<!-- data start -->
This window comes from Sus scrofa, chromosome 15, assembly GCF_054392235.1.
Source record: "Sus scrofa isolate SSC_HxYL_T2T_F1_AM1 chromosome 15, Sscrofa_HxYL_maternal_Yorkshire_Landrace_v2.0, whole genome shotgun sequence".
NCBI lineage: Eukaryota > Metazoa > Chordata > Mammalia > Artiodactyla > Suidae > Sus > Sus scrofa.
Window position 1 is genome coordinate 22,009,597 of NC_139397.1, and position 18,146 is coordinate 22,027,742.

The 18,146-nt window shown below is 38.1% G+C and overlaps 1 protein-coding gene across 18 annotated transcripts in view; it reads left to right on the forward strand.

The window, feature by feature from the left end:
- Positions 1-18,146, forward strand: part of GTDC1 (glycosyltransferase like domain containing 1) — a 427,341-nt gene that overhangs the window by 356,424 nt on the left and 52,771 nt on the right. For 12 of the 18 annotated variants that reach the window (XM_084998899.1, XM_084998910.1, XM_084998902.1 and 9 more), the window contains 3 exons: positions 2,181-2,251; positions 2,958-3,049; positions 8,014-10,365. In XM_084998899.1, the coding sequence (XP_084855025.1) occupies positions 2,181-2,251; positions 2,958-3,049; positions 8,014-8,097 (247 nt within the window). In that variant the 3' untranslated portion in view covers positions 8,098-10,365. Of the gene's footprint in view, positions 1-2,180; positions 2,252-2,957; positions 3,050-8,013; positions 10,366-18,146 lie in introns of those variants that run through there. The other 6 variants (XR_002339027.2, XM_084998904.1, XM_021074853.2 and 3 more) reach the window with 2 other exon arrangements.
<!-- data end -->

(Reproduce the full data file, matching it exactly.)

This window comes from Sus scrofa, chromosome 15, assembly GCF_054392235.1.
Source record: "Sus scrofa isolate SSC_HxYL_T2T_F1_AM1 chromosome 15, Sscrofa_HxYL_maternal_Yorkshire_Landrace_v2.0, whole genome shotgun sequence".
NCBI lineage: Eukaryota > Metazoa > Chordata > Mammalia > Artiodactyla > Suidae > Sus > Sus scrofa.
Window position 1 is genome coordinate 22,009,597 of NC_139397.1, and position 18,146 is coordinate 22,027,742.

The 18,146-nt window shown below is 38.1% G+C and overlaps 1 protein-coding gene across 18 annotated transcripts in view; it reads left to right on the forward strand.

The window, feature by feature from the left end:
- Positions 1-18,146, forward strand: part of GTDC1 (glycosyltransferase like domain containing 1) — a 427,341-nt gene that overhangs the window by 356,424 nt on the left and 52,771 nt on the right. For 12 of the 18 annotated variants that reach the window (XM_084998899.1, XM_084998910.1, XM_084998902.1 and 9 more), the window contains 3 exons: positions 2,181-2,251; positions 2,958-3,049; positions 8,014-10,365. In XM_084998899.1, the coding sequence (XP_084855025.1) occupies positions 2,181-2,251; positions 2,958-3,049; positions 8,014-8,097 (247 nt within the window). In that variant the 3' untranslated portion in view covers positions 8,098-10,365. Of the gene's footprint in view, positions 1-2,180; positions 2,252-2,957; positions 3,050-8,013; positions 10,366-18,146 lie in introns of those variants that run through there. The other 6 variants (XR_002339027.2, XM_084998904.1, XM_021074853.2 and 3 more) reach the window with 2 other exon arrangements.